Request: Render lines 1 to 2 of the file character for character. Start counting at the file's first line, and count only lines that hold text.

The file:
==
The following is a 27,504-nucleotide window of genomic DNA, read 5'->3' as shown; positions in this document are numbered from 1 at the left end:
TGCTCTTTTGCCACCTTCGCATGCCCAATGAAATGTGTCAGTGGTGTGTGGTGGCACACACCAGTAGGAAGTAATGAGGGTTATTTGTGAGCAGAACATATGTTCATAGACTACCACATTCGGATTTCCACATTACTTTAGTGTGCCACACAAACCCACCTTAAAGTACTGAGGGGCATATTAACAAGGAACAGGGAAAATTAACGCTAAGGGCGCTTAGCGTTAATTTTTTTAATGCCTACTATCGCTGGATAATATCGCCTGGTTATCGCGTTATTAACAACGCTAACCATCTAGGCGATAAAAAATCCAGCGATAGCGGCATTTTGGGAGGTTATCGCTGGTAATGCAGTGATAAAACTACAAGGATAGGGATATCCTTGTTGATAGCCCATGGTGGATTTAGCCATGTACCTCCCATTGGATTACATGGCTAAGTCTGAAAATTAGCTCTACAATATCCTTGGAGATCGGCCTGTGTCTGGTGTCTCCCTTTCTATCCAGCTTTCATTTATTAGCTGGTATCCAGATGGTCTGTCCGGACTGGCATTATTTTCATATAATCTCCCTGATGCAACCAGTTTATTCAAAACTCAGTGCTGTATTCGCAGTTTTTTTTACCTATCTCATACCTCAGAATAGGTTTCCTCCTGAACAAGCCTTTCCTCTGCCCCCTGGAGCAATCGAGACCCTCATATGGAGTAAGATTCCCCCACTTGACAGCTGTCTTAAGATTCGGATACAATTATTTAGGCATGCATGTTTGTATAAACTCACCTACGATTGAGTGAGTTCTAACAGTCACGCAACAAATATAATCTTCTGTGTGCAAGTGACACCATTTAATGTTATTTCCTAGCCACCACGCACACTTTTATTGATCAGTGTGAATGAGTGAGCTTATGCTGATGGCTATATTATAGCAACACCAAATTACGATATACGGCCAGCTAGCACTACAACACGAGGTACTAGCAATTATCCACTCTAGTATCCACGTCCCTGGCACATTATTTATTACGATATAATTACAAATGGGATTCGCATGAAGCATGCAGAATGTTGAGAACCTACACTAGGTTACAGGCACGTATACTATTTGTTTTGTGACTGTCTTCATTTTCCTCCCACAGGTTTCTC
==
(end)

The following is a 27,504-nucleotide window of genomic DNA, read 5'->3' as shown; positions in this document are numbered from 1 at the left end:
TGCTCTTTTGCCACCTTCGCATGCCCAATGAAATGTGTCAGTGGTGTGTGGTGGCACACACCAGTAGGAAGTAATGAGGGTTATTTGTGAGCAGAACATATGTTCATAGACTACCACATTCGGATTTCCACATTACTTTAGTGTGCCACACAAACCCACCTTAAAGTACTGAGGGGCATATTAACAAGGAACAGGGAAAATTAACGCTAAGGGCGCTTAGCGTTAATTTTTTTAATGCCTACTATCGCTGGATAATATCGCCTGGTTATCGCGTTATTAACAACGCTAACCATCTAGGCGATAAAAAATCCAGCGATAGCGGCATTTTGGGAGGTTATCGCTGGTAATGCAGTGATAAAACTACAAGGATAGGGATATCCTTGTTGATAGCCCATGGTGGATTTAGCCATGTACCTCCCATTGGATTACATGGCTAAGTCTGAAAATTAGCTCTACAATATCCTTGGAGATCGGCCTGTGTCTGGTGTCTCCCTTTCTATCCAGCTTTCATTTATTAGCTGGTATCCAGATGGTCTGTCCGGACTGGCATTATTTTCATATAATCTCCCTGATGCAACCAGTTTATTCAAAACTCAGTGCTGTATTCGCAGTTTTTTTTACCTATCTCATACCTCAGAATAGGTTTCCTCCTGAACAAGCCTTTCCTCTGCCCCCTGGAGCAATCGAGACCCTCATATGGAGTAAGATTCCCCCACTTGACAGCTGTCTTAAGATTCGGATACAATTATTTAGGCATGCATGTTTGTATAAACTCACCTACGATTGAGTGAGTTCTAACAGTCACGCAACAAATATAATCTTCTGTGTGCAAGTGACACCATTTAATGTTATTTCCTAGCCACCACGCACACTTTTATTGATCAGTGTGAATGAGTGAGCTTATGCTGATGGCTATATTATAGCAACACCAAATTACGATATACGGCCAGCTAGCACTACAACACGAGGTACTAGCAATTATCCACTCTAGTATCCACGTCCCTGGCACATTATTTATTACGATATAATTACAAATGGGATTCGCATGAAGCATGCAGAATGTTGAGAACCTACACTAGGTTACAGGCACGTATACTATTTGTTTTGTGACTGTCTTCATTTTCCTCCCACAGGTTTCTC